Is Your Dog Ready for Trick or Treat?
Halloween is almost here. Soon all those ghosts and goblins will be showing up at your front door looking for their handful of goodies. There are a number of challenges you may face with your dog during those few hours of trick or treat chaos.
Here are some ways to get your dog ready for trick or treat guests this Halloween season.
First off, the repeated knocks at the door are going to set the stage for plenty of barking and scrambling to the reach the entryway. You could prevent this mad Fido dash by staying located at the front door and going out to greet your little visitors before they have a chance to ring the doorbell.
At my house, I sit on the front porch and dispense the goodies from there. It saves my dogs having to deal with the stress of all those repeat interruptions.
However, if you want to use Halloween evening as a training opportunity for you and your dog to work on doorbell etiquette, I’d suggest having a second person available to help.
One person can answer the door and attend to the kids while you work with Fido on staying in a sit, down or place command while the doorbell is ringing.
It can be a great training opportunity, BUT you have to prepare for it to be successful. Remember that your dog can be earning treats also for each time they are successful behaving politely.
Secondly, if your dog is going to be anywhere in sight when the kids in costume show up, be very aware that a fearful dog is one that can potentially bite.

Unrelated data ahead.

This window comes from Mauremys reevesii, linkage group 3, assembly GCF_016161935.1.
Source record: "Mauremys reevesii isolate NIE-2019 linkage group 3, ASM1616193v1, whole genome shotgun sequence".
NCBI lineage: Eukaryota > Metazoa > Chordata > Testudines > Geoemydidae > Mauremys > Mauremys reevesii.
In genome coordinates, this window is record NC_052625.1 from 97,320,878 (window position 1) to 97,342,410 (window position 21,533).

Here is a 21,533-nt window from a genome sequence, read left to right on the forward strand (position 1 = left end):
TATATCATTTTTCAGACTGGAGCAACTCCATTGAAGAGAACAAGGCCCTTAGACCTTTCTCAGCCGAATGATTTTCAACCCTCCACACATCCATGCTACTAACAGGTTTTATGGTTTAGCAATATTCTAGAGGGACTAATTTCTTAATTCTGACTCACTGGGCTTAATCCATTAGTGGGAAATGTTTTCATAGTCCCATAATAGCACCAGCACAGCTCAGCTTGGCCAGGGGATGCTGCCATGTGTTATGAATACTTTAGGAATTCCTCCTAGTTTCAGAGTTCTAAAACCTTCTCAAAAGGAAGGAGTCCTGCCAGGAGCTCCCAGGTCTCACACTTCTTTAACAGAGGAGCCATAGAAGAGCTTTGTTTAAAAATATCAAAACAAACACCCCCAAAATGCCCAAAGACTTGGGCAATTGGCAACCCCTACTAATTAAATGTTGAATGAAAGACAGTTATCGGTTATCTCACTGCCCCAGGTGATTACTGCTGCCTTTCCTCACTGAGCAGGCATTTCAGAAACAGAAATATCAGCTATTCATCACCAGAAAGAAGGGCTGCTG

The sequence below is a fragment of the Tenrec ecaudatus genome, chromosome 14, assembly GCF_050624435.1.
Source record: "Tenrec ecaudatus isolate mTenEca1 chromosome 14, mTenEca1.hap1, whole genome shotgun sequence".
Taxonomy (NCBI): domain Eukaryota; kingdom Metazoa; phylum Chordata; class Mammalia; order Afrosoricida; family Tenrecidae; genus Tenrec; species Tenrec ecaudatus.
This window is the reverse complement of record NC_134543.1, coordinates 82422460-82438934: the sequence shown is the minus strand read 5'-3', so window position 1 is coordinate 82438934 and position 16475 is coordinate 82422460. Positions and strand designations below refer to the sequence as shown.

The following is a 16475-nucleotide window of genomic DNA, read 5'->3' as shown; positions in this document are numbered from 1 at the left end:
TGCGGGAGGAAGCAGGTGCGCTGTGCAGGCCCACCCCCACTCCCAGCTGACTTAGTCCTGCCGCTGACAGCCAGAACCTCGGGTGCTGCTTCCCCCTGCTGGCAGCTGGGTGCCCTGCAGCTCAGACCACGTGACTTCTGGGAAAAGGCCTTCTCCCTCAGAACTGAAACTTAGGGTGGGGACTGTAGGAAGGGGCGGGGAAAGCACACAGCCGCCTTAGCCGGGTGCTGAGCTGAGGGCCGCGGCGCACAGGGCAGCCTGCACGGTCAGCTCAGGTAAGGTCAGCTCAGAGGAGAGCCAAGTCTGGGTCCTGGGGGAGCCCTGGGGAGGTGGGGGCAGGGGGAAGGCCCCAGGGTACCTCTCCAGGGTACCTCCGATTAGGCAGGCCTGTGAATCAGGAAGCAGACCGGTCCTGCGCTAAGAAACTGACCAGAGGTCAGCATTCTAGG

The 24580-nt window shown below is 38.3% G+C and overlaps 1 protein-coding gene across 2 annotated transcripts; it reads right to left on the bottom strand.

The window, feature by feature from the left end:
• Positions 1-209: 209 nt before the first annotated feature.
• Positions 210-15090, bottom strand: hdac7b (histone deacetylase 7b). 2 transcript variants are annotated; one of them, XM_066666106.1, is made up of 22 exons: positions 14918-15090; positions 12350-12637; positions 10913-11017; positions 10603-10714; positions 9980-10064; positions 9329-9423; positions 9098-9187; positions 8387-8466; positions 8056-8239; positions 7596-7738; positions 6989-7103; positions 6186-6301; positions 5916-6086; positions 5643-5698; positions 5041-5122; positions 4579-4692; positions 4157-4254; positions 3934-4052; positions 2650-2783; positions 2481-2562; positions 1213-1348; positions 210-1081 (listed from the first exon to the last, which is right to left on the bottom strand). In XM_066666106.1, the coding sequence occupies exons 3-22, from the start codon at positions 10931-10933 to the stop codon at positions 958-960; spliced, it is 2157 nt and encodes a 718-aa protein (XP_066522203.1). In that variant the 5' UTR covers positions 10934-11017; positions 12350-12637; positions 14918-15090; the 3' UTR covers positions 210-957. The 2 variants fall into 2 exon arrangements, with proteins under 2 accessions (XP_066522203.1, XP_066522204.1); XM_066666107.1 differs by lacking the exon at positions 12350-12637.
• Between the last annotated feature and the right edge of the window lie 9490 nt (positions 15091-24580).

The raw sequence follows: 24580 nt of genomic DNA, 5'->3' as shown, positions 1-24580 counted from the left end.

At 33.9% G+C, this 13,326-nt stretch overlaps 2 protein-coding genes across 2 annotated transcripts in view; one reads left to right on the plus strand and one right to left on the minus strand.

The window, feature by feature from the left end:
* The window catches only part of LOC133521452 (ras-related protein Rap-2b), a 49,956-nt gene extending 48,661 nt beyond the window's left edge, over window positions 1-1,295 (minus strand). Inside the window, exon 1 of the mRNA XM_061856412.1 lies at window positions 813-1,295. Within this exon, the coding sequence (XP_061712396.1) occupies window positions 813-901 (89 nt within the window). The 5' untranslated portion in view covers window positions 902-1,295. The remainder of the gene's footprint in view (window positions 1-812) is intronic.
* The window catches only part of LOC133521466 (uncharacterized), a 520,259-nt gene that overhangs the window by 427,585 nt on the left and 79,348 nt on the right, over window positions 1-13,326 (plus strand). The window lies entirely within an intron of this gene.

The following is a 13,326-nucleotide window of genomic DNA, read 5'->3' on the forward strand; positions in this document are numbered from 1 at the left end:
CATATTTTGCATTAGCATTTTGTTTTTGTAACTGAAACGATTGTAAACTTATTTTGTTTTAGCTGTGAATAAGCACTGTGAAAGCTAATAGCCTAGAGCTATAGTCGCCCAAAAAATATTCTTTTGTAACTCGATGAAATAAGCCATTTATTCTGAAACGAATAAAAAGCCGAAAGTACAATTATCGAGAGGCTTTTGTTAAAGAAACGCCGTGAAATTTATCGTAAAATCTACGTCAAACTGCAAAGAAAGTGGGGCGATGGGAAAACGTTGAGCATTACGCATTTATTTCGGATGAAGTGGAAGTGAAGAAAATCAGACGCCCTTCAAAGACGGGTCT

While we certainly understand that there is nothing to fear from these micro versions of Iron Man, Spongebob Squarepants and various witches and wizards…our dogs do not realize that the strange creatures are actually children in disguise.
Many costumes are cumbersome and create an unnatural movement for the wearer. Combine that odd movement with a mask, an oversized cape or hat and all the dogs sees is some very weird looking alien coming toward the house.
Dogs that are afraid of things have two options to defend themselves. Those options are flight or fight. If flight (escape from the scary thing) isn’t an option, that leaves fight (bark or bite) as the alternative. Dogs that feel concerned or restrained are more likely to bite than those who have the option to move away.
It is rare that a dog is not intimidated by all sorts of “weird aliens” coming toward them, so I would advise you to play it safe and NOT allow your dog near the door when the ghouls come by for treats.
Of course there is also the standard advice for our pets and holidays:
- Don’t allow access to the candy.
- Keep them away from extension cords and lit candles.
- Keep identification tags on just in case of an escapee.
- If you do not want to deal with it at all, put the dog in a crate in a backroom or basement and give them a great bone or stuffed Kong to chew on for a couple hours.
Happy Halloween from all of us at That’s My Dog!